When I was a young man I had the opportunity to visit a dear friend who lived in the countryside of Santa Cruz County. I had brought my new family, which included my two year old daughter Katie. As we were engaged in thoughtful conversation, I noticed the young one at the living room window sill, eating flies from a small spider web. A jaw dropping experience for my wife, our hosts did not flinch, as they had raised a small brood on the ranch. They had seen this before, and maybe worse. As my wife screamed in horror, I was drawn into deep contemplation on the subject. I recalled that the indigenous peoples of the Mono Lake basin, in the Eastern Sierras of California, had made a dish of this same ingredient. Well , maybe not whole dead flies, but alkali fly pupae from the lake’s shore.
The alkali fly was an important source of food for the Kutzadika’a tribe during the summer months in the norther Owens Valley. Somewhat related to the Northern Paiute peoples, the Kutzadika’a (pronounced Kootz-a’-di-ka-a’) lived part of the year in the Mono Basin hunting and gathering fly pupae, or anything else they could get their hands on.
The pupal stage of the alkali fly was collected in shallow water along the lake shore. Since the pupae are rich in fat and protein, they were an excellent source of food that were dried and used in stews, or just eaten on the spot.No catch and release here my friend!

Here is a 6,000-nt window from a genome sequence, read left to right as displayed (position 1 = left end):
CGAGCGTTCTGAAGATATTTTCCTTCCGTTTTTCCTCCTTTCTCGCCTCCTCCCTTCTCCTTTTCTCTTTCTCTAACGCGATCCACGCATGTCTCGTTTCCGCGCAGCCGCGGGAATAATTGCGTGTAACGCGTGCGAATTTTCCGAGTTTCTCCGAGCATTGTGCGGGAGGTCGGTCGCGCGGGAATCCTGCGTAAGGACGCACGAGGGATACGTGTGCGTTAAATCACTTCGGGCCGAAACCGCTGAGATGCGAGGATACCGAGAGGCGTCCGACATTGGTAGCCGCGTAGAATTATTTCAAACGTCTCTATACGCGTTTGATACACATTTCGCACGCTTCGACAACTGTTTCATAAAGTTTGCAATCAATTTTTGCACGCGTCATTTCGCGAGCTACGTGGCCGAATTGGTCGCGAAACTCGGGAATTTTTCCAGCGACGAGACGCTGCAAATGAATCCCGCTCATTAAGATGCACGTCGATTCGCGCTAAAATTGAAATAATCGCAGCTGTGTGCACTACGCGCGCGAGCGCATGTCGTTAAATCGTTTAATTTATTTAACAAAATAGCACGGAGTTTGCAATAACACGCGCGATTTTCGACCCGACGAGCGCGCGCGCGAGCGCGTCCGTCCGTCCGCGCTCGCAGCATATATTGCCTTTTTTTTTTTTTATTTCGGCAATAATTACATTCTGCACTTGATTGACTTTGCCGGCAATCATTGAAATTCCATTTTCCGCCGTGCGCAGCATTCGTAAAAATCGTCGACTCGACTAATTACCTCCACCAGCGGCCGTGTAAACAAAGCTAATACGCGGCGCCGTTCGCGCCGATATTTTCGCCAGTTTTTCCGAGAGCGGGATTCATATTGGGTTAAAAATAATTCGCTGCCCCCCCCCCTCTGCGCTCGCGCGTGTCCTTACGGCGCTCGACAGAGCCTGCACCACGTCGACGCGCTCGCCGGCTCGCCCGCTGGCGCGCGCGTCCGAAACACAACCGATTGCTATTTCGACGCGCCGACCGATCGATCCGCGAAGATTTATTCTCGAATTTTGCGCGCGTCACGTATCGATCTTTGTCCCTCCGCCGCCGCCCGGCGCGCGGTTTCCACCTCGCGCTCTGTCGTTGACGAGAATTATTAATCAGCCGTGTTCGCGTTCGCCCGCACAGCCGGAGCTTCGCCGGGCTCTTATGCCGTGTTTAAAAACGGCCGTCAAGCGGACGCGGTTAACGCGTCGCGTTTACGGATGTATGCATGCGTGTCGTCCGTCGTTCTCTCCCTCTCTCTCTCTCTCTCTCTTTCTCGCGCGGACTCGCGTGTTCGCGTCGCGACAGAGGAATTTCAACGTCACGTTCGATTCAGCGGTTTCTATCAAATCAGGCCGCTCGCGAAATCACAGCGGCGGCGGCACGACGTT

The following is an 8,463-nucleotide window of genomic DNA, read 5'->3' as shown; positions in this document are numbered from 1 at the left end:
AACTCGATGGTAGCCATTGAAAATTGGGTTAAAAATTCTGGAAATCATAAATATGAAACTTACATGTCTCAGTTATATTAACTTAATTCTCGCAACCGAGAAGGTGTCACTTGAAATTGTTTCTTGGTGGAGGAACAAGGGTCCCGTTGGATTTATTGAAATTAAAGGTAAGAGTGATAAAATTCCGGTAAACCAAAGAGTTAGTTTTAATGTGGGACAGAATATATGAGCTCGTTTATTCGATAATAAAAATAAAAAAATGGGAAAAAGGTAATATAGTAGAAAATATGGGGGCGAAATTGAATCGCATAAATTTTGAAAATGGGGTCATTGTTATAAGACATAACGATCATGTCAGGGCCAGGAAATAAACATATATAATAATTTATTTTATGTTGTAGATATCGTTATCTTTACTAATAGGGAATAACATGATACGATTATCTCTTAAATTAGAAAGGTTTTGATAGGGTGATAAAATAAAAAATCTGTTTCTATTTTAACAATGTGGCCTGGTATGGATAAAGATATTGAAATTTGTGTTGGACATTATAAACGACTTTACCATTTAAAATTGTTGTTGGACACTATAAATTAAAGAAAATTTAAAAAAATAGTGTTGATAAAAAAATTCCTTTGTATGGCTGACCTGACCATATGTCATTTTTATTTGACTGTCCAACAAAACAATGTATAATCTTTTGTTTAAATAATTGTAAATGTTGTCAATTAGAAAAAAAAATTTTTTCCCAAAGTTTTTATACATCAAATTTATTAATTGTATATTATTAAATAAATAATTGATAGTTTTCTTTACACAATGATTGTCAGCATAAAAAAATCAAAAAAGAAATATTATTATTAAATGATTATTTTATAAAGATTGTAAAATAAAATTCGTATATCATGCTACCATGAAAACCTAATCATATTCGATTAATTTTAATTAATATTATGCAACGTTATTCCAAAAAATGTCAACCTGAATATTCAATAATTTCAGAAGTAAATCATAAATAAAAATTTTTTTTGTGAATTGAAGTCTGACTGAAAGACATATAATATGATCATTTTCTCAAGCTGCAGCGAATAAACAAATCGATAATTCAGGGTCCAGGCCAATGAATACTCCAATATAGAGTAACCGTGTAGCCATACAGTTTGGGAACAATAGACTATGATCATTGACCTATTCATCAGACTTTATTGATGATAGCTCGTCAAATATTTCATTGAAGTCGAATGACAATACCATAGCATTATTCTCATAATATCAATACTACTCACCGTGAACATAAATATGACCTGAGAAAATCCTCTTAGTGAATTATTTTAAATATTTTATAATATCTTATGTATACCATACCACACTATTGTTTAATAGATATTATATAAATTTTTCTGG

The Kutzadika’a even traded this delicacy with neighboring peoples.
Kind of like Jack and the beanstalk to the neighboring peoples. Trade some venison or the family cow for a handful of maggots.
Kutzadika’a means “fly eater” in their native language. People have been called worse.
To acquire said delicacy, just travel to Mono Lake in summer and scoop the pupae from the shore. Be wary of State Rangers, as they frown on poaching, and do not like to share natures bounty. Just try hunting in Yosemite!
Mono Lake Dip
Handful of Alkali fly pupae
Blend pupae in a inexpensive food processor or blender. Why inexpensive? If your spouse finds out what you are up to, she will throw blender or food processor out after only one batch! You could go “Old School”, and simply crush in a mortar.
Serve with your favorite chip or cracker. Enjoy!
So, when you host your next soiree or Superbowl party, a guest exclaims, “This dip is fantastic! Where can I get the recipe?”. You just look proud, and point to the window sill, “Why, it’s right over there”.